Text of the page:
The Insight: Bramble: The Mountain King Is A Horrifyingly Coherent Game

By Ronald Gordon  

Sometimes a trip into a magical forest can be an excursion filled with splendor and whimsy. Other times, it will lead you through a horrific menagerie of grim, gruesome, and gross horror stories. Bramble: The Mountain King demonstrates how a pleasant journey can go so terribly awry that you’ll dread ever setting foot in another forest.

Bramble: the Mountain King is a horror adventure game developed by Dimfrost Studio and published by Merge Games. You play as a little boy named Olle and wake up in the middle of the night to find that your sister Lillimor is gone. Knowing that she has wandered into the forest despite your mother’s warning, you quickly follow after her and at first find yourself on a magnificent, magical quest. However, things quickly turn sour as Lillimor is kidnapped by trolls and taken to the Mountain King – who intends to eat her – so you set off up the mountain to free her. Only the mad could imagine the terrors that await you as you leave the evergreen grass behind and begin to trudge through darker, muddier terrains on your rescue mission.  

I offer this analogy. Bramble: The Mountain King is a flight of stairs that Olle is kicked viciously down at nearly every turn. From its innumerable chase segments to its challenging boss fights, Bramble doesn’t give you a lot of moments to rest. Your only tool is a magic rock of pure light, which can be used solely to damage bosses and destroy a certain type of plant bloom. Your lone remaining defense is to run. And further heightening the dread, Bramble’s world feels cursed, more than any other I’ve seen. From the monsters you encounter to the parts of the forest you venture through, once you understand how steeped in darkness it all is, the various story beats become comprehensible.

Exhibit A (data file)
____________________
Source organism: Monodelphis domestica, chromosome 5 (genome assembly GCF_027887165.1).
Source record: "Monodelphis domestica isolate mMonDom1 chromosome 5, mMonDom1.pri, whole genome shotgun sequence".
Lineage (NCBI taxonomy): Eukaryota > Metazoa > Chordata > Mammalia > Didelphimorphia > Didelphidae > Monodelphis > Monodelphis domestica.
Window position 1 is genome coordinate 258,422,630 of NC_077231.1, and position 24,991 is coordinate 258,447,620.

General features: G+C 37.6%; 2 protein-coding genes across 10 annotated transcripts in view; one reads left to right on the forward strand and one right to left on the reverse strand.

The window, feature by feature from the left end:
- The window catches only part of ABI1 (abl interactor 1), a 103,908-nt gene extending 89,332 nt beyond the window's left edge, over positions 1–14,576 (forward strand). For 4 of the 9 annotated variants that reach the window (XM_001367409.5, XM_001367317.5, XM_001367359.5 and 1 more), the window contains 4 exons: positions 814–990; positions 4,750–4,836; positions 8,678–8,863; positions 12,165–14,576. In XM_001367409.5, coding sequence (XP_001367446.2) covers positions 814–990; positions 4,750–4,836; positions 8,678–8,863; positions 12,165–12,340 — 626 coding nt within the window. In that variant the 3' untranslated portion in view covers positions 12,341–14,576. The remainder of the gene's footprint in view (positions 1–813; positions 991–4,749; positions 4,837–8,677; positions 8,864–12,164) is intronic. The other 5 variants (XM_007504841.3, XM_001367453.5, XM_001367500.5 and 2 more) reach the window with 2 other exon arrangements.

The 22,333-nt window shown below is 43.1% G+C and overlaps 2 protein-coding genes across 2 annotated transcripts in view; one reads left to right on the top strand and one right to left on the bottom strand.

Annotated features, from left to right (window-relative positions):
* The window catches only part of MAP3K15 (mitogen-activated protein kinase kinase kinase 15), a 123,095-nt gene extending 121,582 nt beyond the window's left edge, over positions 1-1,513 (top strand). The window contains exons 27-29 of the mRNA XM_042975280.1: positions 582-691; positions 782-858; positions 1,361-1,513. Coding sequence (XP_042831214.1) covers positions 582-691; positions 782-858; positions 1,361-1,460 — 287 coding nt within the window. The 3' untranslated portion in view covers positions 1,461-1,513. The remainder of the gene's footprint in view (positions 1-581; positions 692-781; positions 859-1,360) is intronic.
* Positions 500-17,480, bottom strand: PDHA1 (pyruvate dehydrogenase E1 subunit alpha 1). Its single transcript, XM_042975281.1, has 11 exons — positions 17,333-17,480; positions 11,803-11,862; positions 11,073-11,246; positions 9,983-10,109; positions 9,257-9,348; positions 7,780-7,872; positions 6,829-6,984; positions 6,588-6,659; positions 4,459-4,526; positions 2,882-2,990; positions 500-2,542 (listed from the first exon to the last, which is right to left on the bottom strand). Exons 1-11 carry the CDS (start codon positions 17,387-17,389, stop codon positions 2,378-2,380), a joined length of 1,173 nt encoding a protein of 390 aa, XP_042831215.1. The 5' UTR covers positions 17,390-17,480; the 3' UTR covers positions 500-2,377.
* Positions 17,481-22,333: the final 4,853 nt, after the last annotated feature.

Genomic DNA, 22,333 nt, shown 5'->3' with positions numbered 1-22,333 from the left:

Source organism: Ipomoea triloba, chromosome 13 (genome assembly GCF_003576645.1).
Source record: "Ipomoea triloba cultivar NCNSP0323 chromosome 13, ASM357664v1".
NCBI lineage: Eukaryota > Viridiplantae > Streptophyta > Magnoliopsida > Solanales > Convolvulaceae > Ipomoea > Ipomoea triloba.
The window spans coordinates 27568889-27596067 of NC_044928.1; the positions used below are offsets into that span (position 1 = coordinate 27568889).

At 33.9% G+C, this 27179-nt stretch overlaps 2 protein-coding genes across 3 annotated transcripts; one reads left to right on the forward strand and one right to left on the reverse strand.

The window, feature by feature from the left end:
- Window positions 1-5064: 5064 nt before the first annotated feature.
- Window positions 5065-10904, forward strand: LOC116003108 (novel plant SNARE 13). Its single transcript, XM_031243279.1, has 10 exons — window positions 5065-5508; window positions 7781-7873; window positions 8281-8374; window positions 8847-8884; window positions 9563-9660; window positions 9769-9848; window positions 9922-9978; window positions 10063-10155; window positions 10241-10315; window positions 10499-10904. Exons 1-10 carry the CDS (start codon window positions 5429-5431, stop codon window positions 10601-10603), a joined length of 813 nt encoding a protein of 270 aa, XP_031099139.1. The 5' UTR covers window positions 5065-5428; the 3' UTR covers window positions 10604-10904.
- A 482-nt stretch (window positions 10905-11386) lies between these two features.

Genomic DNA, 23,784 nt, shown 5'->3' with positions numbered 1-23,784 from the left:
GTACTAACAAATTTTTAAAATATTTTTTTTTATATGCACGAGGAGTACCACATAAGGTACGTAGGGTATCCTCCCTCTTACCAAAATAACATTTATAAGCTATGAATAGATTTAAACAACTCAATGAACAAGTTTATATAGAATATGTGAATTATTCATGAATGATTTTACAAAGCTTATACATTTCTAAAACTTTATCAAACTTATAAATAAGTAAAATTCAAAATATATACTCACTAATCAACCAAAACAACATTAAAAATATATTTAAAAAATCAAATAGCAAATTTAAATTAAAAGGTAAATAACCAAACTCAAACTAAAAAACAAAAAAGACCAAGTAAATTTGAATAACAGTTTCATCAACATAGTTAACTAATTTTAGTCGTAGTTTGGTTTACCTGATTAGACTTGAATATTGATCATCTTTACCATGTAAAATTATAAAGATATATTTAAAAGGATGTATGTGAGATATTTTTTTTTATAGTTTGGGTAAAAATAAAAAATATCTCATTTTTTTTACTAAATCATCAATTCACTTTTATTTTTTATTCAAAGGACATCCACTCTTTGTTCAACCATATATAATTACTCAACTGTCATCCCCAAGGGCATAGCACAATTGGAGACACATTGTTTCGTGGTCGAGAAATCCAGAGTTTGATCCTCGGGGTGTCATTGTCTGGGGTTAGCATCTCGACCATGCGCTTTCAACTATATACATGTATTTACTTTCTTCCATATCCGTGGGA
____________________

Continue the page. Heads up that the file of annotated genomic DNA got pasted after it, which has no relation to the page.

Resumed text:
Halfway through the game I found myself surrounded by zombies, having to duck into bushes and outrun them so that my spine wouldn’t be ripped out. At first, I wondered what zombies would even be doing in a forest. But as I explored an old and abandoned house, I found the body of a woman with her journal which explained it all. For weeks, a mysterious black-haired woman would wander into this, now nameless and ruined forest town to lure men away, never to be seen again. In retaliation, the townspeople began abducting and executing the black-haired women who lived among them. And then a plague descended, which many believed was punishment for the townspeople’s actions. The zombies came from that plague.

So who was this black-haired woman? A forest witch I had just killed, who used the strung-up bodies of the vanished men as fuel for her magic. The entire Bramble story is like this: difficult to understand until you find the connections, like what links the dark souls lost in the swamp to the trolls in the forest, and you realize it’s always dark magic. 

The game has stunning visuals and handles its 3D aspects well, though there were times when I found it hard to differentiate the background from the foreground. Other than that, I lost myself in the various colors of the world. From the bright greens of the grasses to the dim grays and browns of the beleaguered town, all of them felt magical. The music was intense as well, dancing between light and whimsical, and thundering and heart-pounding. I found it a bit funny that with the game’s final boss (the Mountain King), a custom rendition of Grieg’s Hall of the Mountain King, composed by Martin Wave & Dan Wakefield, began to blare and boom as the fight went on. It’s a hilariously apt use of such a renowned orchestral piece. 

Bramble: The Mountain King is one of the few well-rounded Horror games I’ve encountered recently. The story is told not only through the game’s beats, but also via its environment, and the creatures you encounter. There’s nothing that feels out of place, making the story feel cohesive despite all of the twists and turns you discover. Anyone looking for a frightful offering that offers a spine-chilling experience without the excessive use of jump scares or other overdone tactics would enjoy this very original game. 

Ronald Gordon is a New York Videogame Critics Circle Member & Mentor. He was the first of our writers – or any intern anywhere – to complete an internship at Rockstar Games.

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